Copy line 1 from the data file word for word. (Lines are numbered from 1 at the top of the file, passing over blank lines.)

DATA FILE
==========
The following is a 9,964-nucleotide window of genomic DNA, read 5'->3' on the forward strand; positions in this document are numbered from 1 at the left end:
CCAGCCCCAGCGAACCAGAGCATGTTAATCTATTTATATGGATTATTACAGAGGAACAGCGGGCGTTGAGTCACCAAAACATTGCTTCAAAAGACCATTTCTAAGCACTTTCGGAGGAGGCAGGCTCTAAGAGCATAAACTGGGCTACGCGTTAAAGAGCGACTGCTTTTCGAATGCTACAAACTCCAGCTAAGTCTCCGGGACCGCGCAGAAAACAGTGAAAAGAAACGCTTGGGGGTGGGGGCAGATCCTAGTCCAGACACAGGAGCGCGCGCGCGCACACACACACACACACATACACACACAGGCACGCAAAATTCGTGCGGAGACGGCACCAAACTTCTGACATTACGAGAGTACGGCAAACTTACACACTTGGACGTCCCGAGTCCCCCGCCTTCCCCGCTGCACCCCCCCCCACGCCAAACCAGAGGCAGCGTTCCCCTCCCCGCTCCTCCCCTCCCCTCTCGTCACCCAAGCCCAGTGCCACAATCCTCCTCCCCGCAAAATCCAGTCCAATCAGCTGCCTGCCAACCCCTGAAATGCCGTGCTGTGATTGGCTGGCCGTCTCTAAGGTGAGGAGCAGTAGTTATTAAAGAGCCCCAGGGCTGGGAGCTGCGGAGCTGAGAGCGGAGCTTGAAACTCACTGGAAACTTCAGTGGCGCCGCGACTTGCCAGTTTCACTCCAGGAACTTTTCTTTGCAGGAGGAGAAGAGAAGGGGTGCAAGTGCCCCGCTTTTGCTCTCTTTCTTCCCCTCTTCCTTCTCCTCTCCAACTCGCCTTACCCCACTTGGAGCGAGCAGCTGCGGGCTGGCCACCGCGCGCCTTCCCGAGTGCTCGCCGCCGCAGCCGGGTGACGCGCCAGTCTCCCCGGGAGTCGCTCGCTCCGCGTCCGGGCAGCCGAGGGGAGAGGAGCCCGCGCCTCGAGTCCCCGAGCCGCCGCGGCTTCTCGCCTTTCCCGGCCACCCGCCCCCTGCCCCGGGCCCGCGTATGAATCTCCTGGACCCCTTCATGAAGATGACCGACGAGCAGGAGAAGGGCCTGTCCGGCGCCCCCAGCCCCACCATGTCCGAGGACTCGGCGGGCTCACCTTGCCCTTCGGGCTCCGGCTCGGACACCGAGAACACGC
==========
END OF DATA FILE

The following is a 9,964-nucleotide window of genomic DNA, read 5'->3' on the forward strand; positions in this document are numbered from 1 at the left end: